We often use this Buzz space on Saturdays to feature stories about local real estate, or topics related to our local homes and gardens. While most of our stories focus on areas close to our readers’ own back yards, however, we also know that people who really, really love houses, especially historic homes, also tend to enjoy at least daydreaming about places a bit farther afield.
So today we’ll indulge in a bit of a fantasy field trip, especially for those who love dreaming about old houses, owning an old house somewhere other than Los Angeles…and places where such purchases are probably going to be a whole lot more affordable than they are right now in the City of Angels. (L.A., we love you forever…but we can’t deny that home ownership here – especially ownership of drool-worthy classics – is increasingly out of reach for most people.)
So, that said, we ran across a story in BuzzFeed (no relation to the Larchmont Buzz!) this morning, featuring “21 Cheap Old Houses You Can Buy For Under $25,000.” Now that’s a price that would catch any sticker-shocked Angeleno’s eye…so we clicked through imediately.
Not surprisingly, most of the listings – which are all pulled from the CheapOldHouses Instagram feed – are 1) in depressed Rust Belt cities, very small towns, and rural areas outside major metropolitan zones…2) often in southern and/or Great Plains states (which generally have lower real estate prices overall, but lack LA’s incomparably mild climate)…and 3) may be in “needs restoration” condition (which may be putting it kindly). But, still, with prices at 1/100th of what you might pay for some larger homes in our own neighborhood at the moment (or even less – the cheapest one is only $7.00…yes, you read that correctly), there’s room for a lot of fantasy restoration. And many of these places would be quite liveable after even just some very reasonable fixes. (Consider, too, that restoration work in lower-priced markets also tends to be less expensive than it is here in L.A.)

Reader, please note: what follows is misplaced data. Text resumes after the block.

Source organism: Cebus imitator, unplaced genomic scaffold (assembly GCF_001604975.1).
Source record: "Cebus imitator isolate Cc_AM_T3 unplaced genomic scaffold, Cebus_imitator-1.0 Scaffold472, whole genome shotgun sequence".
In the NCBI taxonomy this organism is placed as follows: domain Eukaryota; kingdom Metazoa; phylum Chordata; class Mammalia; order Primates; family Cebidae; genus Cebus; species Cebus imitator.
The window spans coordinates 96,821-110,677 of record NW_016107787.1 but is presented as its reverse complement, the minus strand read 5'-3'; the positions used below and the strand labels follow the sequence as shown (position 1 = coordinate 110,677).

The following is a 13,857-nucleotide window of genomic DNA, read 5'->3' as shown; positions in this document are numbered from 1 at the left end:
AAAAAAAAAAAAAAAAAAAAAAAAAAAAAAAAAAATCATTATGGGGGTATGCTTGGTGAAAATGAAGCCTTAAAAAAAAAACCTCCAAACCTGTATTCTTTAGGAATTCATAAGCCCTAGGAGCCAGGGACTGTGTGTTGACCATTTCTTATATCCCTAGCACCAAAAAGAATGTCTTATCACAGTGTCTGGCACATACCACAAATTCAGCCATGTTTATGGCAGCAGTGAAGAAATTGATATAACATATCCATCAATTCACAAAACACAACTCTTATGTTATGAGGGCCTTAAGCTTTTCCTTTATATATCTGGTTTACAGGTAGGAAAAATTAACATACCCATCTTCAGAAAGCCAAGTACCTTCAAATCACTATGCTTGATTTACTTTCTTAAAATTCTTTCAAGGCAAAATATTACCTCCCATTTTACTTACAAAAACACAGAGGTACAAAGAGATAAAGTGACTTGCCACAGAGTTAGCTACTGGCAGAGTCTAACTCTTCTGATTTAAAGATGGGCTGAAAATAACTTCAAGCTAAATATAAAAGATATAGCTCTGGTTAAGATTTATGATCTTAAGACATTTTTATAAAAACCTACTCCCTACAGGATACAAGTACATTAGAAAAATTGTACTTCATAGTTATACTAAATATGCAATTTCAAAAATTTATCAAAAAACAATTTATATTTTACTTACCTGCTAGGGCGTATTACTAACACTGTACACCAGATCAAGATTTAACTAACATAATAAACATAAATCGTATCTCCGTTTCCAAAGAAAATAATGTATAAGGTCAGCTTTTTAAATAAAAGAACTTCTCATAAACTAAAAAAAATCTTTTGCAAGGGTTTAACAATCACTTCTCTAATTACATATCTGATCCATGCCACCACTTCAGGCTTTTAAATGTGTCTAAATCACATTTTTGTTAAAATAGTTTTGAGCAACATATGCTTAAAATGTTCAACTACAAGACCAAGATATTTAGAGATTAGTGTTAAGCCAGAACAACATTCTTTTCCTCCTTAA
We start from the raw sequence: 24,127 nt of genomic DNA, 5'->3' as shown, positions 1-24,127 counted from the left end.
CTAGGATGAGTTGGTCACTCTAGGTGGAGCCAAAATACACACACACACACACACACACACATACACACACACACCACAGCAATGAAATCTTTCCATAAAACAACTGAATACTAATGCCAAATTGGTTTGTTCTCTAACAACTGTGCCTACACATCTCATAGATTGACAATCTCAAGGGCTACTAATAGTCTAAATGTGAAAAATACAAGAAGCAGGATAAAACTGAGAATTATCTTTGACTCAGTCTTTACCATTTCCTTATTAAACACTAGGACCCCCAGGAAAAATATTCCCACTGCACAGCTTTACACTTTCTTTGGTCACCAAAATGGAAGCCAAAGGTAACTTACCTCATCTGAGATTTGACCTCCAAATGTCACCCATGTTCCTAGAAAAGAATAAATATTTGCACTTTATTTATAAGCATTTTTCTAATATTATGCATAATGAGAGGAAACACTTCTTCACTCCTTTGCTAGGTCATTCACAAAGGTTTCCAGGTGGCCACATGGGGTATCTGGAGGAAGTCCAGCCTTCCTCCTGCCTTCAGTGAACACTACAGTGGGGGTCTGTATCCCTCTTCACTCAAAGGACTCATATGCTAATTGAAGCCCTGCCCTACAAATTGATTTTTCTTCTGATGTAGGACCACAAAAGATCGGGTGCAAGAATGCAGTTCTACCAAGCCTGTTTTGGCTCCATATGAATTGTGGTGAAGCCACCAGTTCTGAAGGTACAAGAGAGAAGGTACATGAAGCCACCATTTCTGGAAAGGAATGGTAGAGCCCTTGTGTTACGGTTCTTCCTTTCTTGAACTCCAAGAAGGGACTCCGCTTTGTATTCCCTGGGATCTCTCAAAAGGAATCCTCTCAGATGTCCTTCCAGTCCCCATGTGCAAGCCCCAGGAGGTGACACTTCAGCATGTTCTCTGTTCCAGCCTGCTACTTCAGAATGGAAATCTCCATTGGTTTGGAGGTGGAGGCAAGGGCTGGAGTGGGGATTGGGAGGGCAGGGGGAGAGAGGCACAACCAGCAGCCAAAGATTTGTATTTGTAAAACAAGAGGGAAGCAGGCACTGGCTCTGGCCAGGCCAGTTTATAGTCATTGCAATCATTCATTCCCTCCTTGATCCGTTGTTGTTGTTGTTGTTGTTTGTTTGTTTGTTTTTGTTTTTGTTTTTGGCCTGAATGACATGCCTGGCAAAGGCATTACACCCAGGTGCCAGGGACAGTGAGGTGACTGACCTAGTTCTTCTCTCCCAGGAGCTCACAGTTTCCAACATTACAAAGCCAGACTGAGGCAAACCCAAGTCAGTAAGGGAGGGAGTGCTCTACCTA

If your fantasy relocation/restoration budget is a bit bigger, however, and/or if you’d prefer to dream about classic homes that may be in a bit better shape, another of our favorite historic home daydreaming sites is Old House Dreams. The listings here tend to be bigger, more elaborate, partially or fully restored, in areas that are sometimes closer to major metropolitan areas, and tend to land in the $100,000 to $500,000 price range. (Definitely not as cheap as those in the BuzzFeed article, but they still feel like something out of a nostalgic real estate past only dimly remembered in our current local market.)
And, finally, similar to Old House Dreams, Old House Journal magazine, both print and online, also maintains a great list of current old house listings from around the country. Homes here are similar in specifications to those in OHD, and often include some spectacular properties.
So if you enjoy old houses, and would like to do a bit of weekend real estate daydreaming, grab a cup of coffee and your favorite internet-connected device, find a comfy chair…and go ahead and indulge your fantasies.